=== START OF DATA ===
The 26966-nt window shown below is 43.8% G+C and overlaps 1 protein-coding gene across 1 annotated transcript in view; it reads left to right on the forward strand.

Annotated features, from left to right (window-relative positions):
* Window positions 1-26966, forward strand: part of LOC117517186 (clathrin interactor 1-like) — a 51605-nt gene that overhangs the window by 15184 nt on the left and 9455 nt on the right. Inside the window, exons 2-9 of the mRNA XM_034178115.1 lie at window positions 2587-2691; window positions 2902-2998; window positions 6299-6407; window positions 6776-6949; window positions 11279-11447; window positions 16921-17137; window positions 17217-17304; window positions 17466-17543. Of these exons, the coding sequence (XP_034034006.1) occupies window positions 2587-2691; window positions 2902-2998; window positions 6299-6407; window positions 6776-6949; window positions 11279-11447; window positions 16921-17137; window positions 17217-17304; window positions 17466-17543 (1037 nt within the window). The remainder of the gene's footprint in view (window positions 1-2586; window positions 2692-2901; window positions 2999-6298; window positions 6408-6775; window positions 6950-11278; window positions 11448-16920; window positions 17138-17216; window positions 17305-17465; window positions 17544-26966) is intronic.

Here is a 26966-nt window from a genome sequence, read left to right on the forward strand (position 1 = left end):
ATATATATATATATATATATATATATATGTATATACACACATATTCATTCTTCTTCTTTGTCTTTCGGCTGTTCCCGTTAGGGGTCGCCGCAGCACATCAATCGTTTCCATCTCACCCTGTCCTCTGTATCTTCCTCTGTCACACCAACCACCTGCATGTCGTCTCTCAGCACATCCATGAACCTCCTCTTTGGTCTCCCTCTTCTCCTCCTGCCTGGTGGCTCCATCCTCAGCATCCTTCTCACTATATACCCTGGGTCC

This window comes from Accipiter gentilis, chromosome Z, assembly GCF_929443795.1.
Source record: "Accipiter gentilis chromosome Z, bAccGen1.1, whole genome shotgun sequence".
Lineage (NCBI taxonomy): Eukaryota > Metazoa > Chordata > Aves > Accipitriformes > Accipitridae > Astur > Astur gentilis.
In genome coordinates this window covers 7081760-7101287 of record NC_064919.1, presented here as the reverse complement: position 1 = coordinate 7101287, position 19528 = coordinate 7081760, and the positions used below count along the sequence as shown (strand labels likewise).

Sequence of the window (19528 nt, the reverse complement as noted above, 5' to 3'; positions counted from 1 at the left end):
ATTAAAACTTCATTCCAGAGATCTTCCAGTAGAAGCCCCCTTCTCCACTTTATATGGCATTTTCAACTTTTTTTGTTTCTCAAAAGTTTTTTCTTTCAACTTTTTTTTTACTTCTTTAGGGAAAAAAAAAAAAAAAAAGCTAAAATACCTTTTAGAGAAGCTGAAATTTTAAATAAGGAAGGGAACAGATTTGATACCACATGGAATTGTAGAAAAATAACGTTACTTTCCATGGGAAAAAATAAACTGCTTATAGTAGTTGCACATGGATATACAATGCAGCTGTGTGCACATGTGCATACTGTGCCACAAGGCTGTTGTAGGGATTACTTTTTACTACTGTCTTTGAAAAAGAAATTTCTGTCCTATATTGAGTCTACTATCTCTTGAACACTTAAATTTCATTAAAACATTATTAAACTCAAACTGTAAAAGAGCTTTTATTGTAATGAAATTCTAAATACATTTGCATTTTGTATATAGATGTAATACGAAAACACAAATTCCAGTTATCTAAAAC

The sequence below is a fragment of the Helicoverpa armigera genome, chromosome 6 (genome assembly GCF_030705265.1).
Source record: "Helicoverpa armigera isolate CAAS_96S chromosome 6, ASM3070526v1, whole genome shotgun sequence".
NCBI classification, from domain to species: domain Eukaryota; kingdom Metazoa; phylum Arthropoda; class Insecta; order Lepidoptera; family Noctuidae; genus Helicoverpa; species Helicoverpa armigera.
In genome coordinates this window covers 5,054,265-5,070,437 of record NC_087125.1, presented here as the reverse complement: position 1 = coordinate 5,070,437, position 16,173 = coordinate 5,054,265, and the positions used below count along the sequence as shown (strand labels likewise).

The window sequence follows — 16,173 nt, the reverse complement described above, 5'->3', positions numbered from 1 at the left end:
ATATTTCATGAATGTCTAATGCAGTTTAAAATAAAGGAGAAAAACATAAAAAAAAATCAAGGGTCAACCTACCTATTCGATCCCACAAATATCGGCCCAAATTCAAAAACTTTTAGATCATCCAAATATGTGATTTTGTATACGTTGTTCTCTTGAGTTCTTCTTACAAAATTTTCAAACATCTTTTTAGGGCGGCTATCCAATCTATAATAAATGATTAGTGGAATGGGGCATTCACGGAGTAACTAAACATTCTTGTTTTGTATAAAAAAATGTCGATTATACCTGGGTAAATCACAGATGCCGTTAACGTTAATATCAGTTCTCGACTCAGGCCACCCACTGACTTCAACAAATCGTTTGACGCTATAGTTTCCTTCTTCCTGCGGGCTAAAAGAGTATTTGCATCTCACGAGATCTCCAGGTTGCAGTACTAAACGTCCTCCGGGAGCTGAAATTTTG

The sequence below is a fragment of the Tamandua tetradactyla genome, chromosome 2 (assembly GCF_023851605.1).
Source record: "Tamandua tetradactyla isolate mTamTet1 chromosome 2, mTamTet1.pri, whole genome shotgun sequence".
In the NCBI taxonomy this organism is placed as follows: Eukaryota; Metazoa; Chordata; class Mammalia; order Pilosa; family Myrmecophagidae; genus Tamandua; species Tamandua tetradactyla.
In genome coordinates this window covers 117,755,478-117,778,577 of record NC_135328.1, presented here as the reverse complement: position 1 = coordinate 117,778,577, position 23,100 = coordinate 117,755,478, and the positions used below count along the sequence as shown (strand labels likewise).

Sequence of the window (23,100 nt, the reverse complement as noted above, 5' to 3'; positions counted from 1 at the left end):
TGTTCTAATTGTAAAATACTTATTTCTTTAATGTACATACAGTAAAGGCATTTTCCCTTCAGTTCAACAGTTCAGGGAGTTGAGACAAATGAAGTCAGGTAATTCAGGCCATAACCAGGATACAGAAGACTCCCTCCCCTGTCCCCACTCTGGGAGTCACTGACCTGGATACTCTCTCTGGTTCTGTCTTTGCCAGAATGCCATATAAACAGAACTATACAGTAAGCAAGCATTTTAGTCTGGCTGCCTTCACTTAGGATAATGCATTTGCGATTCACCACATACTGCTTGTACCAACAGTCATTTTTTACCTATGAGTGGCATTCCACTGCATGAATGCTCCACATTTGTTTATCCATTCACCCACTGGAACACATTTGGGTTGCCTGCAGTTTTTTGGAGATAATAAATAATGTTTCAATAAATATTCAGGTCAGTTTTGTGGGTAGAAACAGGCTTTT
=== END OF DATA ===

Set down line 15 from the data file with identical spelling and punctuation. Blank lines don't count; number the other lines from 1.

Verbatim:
In genome coordinates this window covers 5,054,265-5,070,437 of record NC_087125.1, presented here as the reverse complement: position 1 = coordinate 5,070,437, position 16,173 = coordinate 5,054,265, and the positions used below count along the sequence as shown (strand labels likewise).